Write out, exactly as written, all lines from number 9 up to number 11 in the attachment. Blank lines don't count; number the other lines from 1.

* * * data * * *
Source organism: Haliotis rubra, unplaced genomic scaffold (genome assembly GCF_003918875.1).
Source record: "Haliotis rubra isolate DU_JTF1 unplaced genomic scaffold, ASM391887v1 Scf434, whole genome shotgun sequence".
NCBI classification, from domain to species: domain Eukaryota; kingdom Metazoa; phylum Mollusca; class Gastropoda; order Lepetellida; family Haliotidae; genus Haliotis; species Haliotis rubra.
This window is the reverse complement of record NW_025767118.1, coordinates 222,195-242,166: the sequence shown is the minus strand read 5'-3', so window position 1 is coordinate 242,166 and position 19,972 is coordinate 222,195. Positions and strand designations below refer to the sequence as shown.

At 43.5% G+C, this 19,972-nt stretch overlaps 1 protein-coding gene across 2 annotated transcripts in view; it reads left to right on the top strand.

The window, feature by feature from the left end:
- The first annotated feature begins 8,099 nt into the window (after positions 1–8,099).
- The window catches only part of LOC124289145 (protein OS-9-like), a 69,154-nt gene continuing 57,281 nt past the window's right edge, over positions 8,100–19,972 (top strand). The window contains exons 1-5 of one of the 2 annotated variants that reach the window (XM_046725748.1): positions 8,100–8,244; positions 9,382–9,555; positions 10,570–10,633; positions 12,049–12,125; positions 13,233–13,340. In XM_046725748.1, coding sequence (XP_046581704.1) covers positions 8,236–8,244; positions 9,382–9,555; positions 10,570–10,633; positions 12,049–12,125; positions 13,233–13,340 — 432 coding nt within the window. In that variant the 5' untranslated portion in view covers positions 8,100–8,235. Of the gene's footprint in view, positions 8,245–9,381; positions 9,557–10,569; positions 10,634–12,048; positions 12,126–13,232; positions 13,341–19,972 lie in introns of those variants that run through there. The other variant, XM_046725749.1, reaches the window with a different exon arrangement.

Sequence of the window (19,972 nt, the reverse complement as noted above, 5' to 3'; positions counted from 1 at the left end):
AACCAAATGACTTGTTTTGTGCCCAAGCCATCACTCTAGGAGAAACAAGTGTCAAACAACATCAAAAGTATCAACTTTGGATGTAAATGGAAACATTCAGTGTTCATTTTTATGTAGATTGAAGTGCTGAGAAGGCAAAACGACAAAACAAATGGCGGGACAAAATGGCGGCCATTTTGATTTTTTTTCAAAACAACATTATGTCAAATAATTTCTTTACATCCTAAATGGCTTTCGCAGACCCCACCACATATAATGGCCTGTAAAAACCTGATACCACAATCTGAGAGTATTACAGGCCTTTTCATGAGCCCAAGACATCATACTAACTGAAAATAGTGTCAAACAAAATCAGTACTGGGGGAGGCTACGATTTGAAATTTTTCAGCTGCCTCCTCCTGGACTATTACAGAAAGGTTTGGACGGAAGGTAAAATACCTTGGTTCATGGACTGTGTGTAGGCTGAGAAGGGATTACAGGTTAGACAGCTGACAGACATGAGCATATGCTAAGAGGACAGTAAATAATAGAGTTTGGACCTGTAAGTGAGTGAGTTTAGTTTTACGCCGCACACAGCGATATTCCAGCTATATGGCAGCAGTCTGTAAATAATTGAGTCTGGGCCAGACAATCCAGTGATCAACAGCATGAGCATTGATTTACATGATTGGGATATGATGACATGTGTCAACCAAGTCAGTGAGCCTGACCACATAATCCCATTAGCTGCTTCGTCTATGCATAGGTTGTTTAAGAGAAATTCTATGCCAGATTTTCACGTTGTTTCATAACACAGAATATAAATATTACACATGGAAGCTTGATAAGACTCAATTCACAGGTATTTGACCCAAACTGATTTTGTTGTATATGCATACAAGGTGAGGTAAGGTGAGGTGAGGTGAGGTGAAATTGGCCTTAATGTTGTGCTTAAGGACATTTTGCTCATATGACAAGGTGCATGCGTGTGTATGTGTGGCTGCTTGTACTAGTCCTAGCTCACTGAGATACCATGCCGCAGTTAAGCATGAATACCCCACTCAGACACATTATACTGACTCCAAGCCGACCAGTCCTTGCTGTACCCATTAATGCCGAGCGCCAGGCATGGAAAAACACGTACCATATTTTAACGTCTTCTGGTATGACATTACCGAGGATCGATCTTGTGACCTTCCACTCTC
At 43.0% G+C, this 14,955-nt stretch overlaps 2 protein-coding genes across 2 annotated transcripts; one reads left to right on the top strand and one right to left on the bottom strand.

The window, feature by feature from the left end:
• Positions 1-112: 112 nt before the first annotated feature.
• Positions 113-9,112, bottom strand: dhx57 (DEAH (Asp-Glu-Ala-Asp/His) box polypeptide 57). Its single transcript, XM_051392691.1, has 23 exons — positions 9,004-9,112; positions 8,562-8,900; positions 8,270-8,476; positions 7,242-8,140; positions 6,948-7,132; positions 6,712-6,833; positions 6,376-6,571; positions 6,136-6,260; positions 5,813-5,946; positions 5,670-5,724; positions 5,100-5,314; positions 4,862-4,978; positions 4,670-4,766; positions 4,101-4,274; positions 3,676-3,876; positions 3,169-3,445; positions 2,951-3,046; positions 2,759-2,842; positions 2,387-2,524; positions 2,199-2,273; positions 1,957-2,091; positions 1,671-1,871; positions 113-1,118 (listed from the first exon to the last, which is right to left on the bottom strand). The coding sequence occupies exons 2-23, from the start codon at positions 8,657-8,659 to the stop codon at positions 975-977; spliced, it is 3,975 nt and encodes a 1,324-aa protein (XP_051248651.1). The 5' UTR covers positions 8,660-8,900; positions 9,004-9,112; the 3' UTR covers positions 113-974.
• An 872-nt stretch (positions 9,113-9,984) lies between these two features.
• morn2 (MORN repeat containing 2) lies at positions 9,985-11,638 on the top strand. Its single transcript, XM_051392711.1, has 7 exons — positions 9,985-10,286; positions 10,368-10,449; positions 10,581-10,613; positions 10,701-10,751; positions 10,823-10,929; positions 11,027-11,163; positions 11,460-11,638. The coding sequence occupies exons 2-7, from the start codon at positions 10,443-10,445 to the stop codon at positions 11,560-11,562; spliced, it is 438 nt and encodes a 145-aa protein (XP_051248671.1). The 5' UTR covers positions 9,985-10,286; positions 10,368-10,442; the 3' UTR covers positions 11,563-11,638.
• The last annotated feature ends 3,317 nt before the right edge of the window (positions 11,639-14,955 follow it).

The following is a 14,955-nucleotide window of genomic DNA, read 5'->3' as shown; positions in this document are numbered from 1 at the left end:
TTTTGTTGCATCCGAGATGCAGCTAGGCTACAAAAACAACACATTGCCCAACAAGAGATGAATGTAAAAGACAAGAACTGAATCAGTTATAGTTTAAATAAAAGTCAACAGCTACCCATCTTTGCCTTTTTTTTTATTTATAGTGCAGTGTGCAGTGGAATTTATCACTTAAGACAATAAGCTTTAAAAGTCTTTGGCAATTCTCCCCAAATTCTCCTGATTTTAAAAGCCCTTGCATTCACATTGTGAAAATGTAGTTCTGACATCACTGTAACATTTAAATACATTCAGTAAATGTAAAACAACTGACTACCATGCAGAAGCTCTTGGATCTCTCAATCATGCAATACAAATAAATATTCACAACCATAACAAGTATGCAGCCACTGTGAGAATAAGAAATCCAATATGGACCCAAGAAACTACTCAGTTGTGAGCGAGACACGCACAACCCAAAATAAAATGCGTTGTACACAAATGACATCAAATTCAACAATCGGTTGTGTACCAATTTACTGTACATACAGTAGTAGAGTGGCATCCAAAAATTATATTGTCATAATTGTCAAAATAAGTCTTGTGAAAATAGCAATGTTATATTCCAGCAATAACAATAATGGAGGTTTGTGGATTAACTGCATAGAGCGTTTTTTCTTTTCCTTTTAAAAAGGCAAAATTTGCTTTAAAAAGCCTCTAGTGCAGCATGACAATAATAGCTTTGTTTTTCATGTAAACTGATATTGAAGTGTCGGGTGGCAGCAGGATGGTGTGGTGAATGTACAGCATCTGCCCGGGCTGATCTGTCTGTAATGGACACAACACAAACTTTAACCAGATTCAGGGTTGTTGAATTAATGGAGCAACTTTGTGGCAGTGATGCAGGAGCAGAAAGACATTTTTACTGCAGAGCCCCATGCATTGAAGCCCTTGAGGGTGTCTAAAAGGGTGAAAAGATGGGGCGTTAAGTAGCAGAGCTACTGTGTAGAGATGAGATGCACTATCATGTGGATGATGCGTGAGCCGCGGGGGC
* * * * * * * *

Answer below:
Sequence of the window (19,972 nt, the reverse complement as noted above, 5' to 3'; positions counted from 1 at the left end):
AACCAAATGACTTGTTTTGTGCCCAAGCCATCACTCTAGGAGAAACAAGTGTCAAACAACATCAAAAGTATCAACTTTGGATGTAAATGGAAACATTCAGTGTTCATTTTTATGTAGATTGAAGTGCTGAGAAGGCAAAACGACAAAACAAATGGCGGGACAAAATGGCGGCCATTTTGATTTTTTTTCAAAACAACATTATGTCAAATAATTTCTTTACATCCTAAATGGCTTTCGCAGACCCCACCACATATAATGGCCTGTAAAAACCTGATACCACAATCTGAGAGTATTACAGGCCTTTTCATGAGCCCAAGACATCATACTAACTGAAAATAGTGTCAAACAAAATCAGTACTGGGGGAGGCTACGATTTGAAATTTTTCAGCTGCCTCCTCCTGGACTATTACAGAAAGGTTTGGACGGAAGGTAAAATACCTTGGTTCATGGACTGTGTGTAGGCTGAGAAGGGATTACAGGTTAGACAGCTGACAGACATGAGCATATGCTAAGAGGACAGTAAATAATAGAGTTTGGACCTGTAAGTGAGTGAGTTTAGTTTTACGCCGCACACAGCGATATTCCAGCTATATGGCAGCAGTCTGTAAATAATTGAGTCTGGGCCAGACAATCCAGTGATCAACAGCATGAGCATTGATTTACATGATTGGGATATGATGACATGTGTCAACCAAGTCAGTGAGCCTGACCACATAATCCCATTAGCTGCTTCGTCTATGCATAGGTTGTTTAAGAGAAATTCTATGCCAGATTTTCACGTTGTTTCATAACACAGAATATAAATATTACACATGGAAGCTTGATAAGACTCAATTCACAGGTATTTGACCCAAACTGATTTTGTTGTATATGCATACAAGGTGAGGTAAGGTGAGGTGAGGTGAGGTGAAATTGGCCTTAATGTTGTGCTTAAGGACATTTTGCTCATATGACAAGGTGCATGCGTGTGTATGTGTGGCTGCTTGTACTAGTCCTAGCTCACTGAGATACCATGCCGCAGTTAAGCATGAATACCCCACTCAGACACATTATACTGACTCCAAGCCGACCAGTCCTTGCTGTACCCATTAATGCCGAGCGCCAGGCATGGAAAAACACGTACCATATTTTAACGTCTTCTGGTATGACATTACCGAGGATCGATCTTGTGACCTTCCACTCTC
At 43.0% G+C, this 14,955-nt stretch overlaps 2 protein-coding genes across 2 annotated transcripts; one reads left to right on the top strand and one right to left on the bottom strand.